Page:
Welcome to another entry in my irregular feature: US cozy review.
Flipped for Murder by Maddie Day, October 2015, Kensington Publishing ISBN: 1617739251
FLIPPED FOR MURDER introduces Robbie Jordan who at the beginning of the book is opening up her new restaurant/cookshop, Pans 'N' Pancakes in South Lick, a small town in southern Indiana.
Robbie had been the chef at a local hotel but when the property in South Lick became available she was persuaded by her aunt to take it on. Assisted by her aunt and another friend, Phil, she has opened right on time.
Her first two customers are the new mayor and her assistant, Stella Rogers - a woman not well liked. Business is good and Robbie meets an old friend of her late mother. Though her mum was from South Lick, Robbie grew up in California not knowing who her father was. One of the threads in the book is her investigating her parentage.
Robbie hasn't dated much since her divorce but now finds herself being asked out by her property lawyer, Jim. So all is going well until Stella's dead body is found with her mouth stuffed with one of Robbie's signature cheese biscuits. Not only is Robbie under suspicion but her business could suffer too.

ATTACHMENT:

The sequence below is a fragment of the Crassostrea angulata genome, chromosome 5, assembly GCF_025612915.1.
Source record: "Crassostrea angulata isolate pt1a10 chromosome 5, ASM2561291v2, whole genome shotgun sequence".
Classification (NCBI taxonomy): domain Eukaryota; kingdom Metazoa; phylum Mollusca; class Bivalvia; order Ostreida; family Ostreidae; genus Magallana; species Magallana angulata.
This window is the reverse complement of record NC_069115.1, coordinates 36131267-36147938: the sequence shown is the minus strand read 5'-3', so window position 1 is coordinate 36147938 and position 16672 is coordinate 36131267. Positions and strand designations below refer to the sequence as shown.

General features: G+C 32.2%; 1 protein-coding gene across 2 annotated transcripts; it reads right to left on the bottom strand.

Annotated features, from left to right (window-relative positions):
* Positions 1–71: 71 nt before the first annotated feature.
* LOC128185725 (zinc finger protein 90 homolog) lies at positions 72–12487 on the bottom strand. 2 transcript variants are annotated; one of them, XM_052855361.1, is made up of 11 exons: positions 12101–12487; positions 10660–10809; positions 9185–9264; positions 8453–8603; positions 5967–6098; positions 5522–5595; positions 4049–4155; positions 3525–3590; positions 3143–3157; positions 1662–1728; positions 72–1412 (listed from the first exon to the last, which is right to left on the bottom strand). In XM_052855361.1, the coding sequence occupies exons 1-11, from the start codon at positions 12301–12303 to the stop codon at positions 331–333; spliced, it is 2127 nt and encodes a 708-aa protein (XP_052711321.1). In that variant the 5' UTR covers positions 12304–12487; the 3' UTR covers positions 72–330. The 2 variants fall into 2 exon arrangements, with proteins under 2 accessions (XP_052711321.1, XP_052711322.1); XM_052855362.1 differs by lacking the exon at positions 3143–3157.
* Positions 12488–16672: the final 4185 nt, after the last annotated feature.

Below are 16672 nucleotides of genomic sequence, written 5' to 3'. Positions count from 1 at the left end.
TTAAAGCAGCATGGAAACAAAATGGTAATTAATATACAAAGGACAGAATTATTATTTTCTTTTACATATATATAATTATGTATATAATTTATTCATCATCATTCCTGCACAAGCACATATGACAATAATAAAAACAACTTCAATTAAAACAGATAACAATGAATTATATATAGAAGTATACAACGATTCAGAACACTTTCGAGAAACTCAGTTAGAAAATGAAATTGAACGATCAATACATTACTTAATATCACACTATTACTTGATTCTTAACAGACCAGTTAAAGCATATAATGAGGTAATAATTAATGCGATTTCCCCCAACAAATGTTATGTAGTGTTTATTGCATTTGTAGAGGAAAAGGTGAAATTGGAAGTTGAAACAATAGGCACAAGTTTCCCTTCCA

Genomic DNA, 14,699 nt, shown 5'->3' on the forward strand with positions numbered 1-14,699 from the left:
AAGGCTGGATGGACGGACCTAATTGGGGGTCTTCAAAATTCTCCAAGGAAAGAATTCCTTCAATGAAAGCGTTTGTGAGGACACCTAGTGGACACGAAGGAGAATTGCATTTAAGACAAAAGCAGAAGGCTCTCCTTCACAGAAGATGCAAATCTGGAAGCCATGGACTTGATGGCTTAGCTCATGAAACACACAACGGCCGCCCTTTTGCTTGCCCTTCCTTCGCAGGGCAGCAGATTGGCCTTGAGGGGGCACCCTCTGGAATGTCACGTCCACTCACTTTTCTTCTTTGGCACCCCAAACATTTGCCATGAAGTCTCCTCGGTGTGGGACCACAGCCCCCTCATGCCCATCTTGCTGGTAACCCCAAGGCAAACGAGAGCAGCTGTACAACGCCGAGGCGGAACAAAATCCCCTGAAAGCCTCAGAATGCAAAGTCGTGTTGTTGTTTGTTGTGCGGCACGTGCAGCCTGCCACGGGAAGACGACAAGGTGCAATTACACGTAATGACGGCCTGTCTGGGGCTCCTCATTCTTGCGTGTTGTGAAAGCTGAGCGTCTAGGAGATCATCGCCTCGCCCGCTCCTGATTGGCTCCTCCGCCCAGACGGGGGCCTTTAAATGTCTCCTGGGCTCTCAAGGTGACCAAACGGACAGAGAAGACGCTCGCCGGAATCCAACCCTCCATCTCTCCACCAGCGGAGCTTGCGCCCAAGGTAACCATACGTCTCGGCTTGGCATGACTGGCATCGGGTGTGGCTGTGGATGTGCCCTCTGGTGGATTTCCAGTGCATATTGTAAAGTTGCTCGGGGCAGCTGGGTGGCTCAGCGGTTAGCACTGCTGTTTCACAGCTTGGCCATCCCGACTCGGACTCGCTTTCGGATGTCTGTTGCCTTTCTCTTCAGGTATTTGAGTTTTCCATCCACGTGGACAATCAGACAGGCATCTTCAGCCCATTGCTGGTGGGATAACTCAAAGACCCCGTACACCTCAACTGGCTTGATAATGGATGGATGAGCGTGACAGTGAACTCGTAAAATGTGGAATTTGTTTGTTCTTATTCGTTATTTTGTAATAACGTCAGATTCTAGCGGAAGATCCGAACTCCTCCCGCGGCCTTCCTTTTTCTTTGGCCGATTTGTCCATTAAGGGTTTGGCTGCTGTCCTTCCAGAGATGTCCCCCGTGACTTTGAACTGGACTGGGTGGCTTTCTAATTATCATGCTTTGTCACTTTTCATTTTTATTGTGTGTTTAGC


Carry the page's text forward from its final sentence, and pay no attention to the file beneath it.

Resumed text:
Robbie is not happy being a suspect so decides to investigate the case herself. This, along with recreational cycling, the upswing in her love-life, looking for her father, discovering a cat and running the restaurant - keeps her busy.
I enjoyed reading FLIPPED FOR MURDER, discovering more of Robbie's past as the book went on. There are also many interesting secondary characters and the author includes the local dialect to give the book a different feel. I also liked that the local police were not portrayed as buffoons.
As a vegetarian I have to quibble over the author calling Jim a vegetarian when in fact, as he eats fish, he's a pescetarian. Nonetheless it made for a pleasant change to have an almost vegetarian as a fairly main character.
The second book in the series, GRILLED FOR MURDER, is out now and I look forward to catching up with the residents of South Lick.
Karen Meek, August 2016.